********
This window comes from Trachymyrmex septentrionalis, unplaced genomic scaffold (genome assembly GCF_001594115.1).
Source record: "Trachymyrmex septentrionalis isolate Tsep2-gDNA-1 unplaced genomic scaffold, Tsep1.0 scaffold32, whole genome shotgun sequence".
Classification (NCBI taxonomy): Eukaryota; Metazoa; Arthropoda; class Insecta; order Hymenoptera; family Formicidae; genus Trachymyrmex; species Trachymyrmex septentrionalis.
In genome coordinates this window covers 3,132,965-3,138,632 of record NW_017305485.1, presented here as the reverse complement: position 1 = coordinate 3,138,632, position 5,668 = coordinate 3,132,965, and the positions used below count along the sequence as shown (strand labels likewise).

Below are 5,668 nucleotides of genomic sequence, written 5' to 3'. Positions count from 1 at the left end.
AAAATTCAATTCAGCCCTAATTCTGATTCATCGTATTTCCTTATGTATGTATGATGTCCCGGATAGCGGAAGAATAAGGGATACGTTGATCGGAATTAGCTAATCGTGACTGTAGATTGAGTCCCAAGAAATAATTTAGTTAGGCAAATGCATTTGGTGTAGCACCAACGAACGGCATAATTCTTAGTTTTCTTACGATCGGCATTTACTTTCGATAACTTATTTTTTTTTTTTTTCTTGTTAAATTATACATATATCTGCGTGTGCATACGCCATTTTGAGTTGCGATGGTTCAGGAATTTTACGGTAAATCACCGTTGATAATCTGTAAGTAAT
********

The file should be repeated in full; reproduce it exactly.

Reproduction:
This window comes from Trachymyrmex septentrionalis, unplaced genomic scaffold (genome assembly GCF_001594115.1).
Source record: "Trachymyrmex septentrionalis isolate Tsep2-gDNA-1 unplaced genomic scaffold, Tsep1.0 scaffold32, whole genome shotgun sequence".
Classification (NCBI taxonomy): Eukaryota; Metazoa; Arthropoda; class Insecta; order Hymenoptera; family Formicidae; genus Trachymyrmex; species Trachymyrmex septentrionalis.
In genome coordinates this window covers 3,132,965-3,138,632 of record NW_017305485.1, presented here as the reverse complement: position 1 = coordinate 3,138,632, position 5,668 = coordinate 3,132,965, and the positions used below count along the sequence as shown (strand labels likewise).

Below are 5,668 nucleotides of genomic sequence, written 5' to 3'. Positions count from 1 at the left end.
AAAATTCAATTCAGCCCTAATTCTGATTCATCGTATTTCCTTATGTATGTATGATGTCCCGGATAGCGGAAGAATAAGGGATACGTTGATCGGAATTAGCTAATCGTGACTGTAGATTGAGTCCCAAGAAATAATTTAGTTAGGCAAATGCATTTGGTGTAGCACCAACGAACGGCATAATTCTTAGTTTTCTTACGATCGGCATTTACTTTCGATAACTTATTTTTTTTTTTTTTCTTGTTAAATTATACATATATCTGCGTGTGCATACGCCATTTTGAGTTGCGATGGTTCAGGAATTTTACGGTAAATCACCGTTGATAATCTGTAAGTAAT